Eventually it all comes out. The publication of Allen Weinstein and Alexander Vassiliev's The Haunted Wood (LJ 11/15/98) and John Earl Haynes and Harvey Klehr's Venona: Decoding Soviet Espionage in America (LJ 4/15/99) signaled the advent of a new age of information on Soviet spying during the Cold War. Now Feklisov, one of the Soviet Union's top KGB agents, tells his own story. Feklisov was Julius Rosenberg's main case manager during the late 1940s, and he proudly explains how Rosenberg delivered valuable secret material to the Soviets beginning in 1944. Despite what their defenders may still believe, Feklisov's account puts another nail in Rosenberg's spy coffin. Feklisov also served as the back channel to Nikita Khrushchev during the Cuban Missile Crisis of October 1962 and was the one who communicated with ABC news reporter John Scali. Feklisov names names and knows the Cold War Soviet spy system intimately. This is fascinating stuff from someone who was present at the creation of Stalin's espionage network in the United States and chilling reading for anyone who still cannot believe the extent of Soviet spying in the United States during the Cold War. Recommended for most collections. Ed Goedeken, Iowa State Univ. Lib., Ames Copyright 2001 Cahners Business Information.
School Library Journal
Adult/High School-It is always fascinating to get a new, first-person account of a well-known slice of history. Feklisov provides that and much more in this gripping story of his long and distinguished career as a Russian spy. He was the case officer handling the Julius Rosenberg spy ring operating in New York from 1943 to 1946, and the case officer for Klaus Fuchs in London after the war. Nuclear scientist Fuchs was the most important source of secrets concerning atomic and hydrogen bombs, and as such a major player in the delicate global balancing act known as the Cold War. During the Cuban Missile Crisis, Feklisov was instrumental as a go-between for Kennedy and Khrushchev. The details of his role, and his perspective on how close the world was to unimaginable disaster, are, in a word, chilling. Teens will be familiar with some of this history, but it is unlikely that they will have heard much, if anything, from the viewpoint of a Russian. Feklisov considers the Rosenbergs and Fuchs heroes of the highest order. His reasons for this provide a history lesson that none of us, of any generation, dares to ignore. The original French title, Confession d'un agent sovietique, is more indicative of the content, and here and there the rewrite or translation is a bit clunky, but otherwise Feklisov's memoir is a compelling read.-Robert Saunderson, Berkeley Public Library, CA Copyright 2002 Cahners Business Information.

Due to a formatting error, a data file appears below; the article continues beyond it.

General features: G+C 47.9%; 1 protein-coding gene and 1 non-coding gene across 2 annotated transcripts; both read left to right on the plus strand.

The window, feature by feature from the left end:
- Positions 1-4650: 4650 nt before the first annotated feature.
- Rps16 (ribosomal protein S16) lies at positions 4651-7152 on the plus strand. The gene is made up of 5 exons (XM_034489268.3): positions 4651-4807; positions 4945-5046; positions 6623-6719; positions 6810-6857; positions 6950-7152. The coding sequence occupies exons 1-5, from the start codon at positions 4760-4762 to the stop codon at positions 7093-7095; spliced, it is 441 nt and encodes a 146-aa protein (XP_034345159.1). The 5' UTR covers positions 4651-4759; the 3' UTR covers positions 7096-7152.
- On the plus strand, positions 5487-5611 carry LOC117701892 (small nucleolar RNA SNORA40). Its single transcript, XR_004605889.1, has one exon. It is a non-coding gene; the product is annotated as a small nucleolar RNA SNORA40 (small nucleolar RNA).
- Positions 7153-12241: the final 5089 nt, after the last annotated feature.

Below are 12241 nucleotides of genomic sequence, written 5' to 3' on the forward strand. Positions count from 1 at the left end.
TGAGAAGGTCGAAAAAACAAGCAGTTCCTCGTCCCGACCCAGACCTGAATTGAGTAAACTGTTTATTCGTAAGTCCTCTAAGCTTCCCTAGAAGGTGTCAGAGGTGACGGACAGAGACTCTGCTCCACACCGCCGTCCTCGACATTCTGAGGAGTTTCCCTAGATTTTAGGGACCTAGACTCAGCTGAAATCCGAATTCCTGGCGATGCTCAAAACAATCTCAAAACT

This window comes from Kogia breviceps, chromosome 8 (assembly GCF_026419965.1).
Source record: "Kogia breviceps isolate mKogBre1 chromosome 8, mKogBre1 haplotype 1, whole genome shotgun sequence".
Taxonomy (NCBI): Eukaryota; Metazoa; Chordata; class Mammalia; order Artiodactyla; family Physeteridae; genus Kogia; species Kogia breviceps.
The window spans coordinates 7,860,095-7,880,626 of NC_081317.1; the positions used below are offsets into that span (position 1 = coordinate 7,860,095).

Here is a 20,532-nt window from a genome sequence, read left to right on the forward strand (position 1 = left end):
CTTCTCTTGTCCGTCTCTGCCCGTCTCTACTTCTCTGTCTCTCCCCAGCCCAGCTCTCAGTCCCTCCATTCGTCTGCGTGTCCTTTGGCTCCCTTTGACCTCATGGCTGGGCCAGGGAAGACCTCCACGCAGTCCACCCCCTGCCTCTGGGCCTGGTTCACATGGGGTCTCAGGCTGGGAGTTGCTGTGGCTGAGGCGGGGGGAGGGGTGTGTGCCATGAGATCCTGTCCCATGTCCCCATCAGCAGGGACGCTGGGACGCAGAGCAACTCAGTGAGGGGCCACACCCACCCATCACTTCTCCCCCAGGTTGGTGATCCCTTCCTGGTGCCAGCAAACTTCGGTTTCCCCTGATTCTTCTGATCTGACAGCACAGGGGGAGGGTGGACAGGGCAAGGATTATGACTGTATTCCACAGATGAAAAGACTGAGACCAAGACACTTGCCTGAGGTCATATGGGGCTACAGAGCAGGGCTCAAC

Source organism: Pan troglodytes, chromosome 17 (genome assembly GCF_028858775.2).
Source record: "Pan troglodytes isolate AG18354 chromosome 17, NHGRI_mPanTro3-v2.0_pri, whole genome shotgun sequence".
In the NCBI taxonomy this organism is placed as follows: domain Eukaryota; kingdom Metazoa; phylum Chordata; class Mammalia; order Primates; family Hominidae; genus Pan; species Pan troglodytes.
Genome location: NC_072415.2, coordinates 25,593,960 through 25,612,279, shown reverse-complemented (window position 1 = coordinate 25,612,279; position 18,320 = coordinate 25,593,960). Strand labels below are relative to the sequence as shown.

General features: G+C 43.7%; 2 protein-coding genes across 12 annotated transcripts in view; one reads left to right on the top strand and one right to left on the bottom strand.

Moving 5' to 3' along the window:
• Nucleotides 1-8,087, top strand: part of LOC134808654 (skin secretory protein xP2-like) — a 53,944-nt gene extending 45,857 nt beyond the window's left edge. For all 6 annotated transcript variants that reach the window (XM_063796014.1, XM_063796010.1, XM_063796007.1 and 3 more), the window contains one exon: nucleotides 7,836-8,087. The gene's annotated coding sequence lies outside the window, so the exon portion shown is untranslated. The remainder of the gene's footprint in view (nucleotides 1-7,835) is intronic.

Booknews
Former KGB operative Feklisov's memoirs detail his activities supervising American engineer Julius Rosenburg and English physicist Klaus Fuchs. Feklisov also describes his role in the Cuban Missile Crisis, serving as a mediator between Kennedy and Krushchev. The book provides an insider's view into Soviet espionage techniques, including the recruitment of operatives, the selection of case officers, and the identification and retrieval of nuclear secrets. Forty-five photographs are featured. Co-author Kostin is a Moscow-based filmmaker, specializing in documentaries about the Cold War and the KGB. Annotation c. Book News, Inc., Portland, OR (booknews.com)
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Product Details

  • ISBN-13: 9781929631247
  • Publisher: Enigma Books
  • Publication date: 10/1/2003
  • Pages: 400
  • Sales rank: 510,640
  • Product dimensions: 6.00 (w) x 9.00 (h) x 0.70 (d)

Meet the Author

Alexander Feklisov, now retired, was a highly successful KGB officer in charge of foreign espionage, specializing in English-speaking countries. He lives in Russia.

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Table of Contents

Abbreviations ix
Introduction xi
The Crossroads of History xxvi
Part 1 From Worker's Alley to 61st Street 1
Part 2 Foul Play or Gentleman's Profession? 42
Part 3 Fighting Comrade and Fellow Soldiers 89
Part 4 A New War 139
Part 5 The Puritan of Espionage 167
Part 6 The Wrecking of a Network 233
Part 7 The Clash of the Titans 295
Notes 413
Index 421
Acknowledgements 428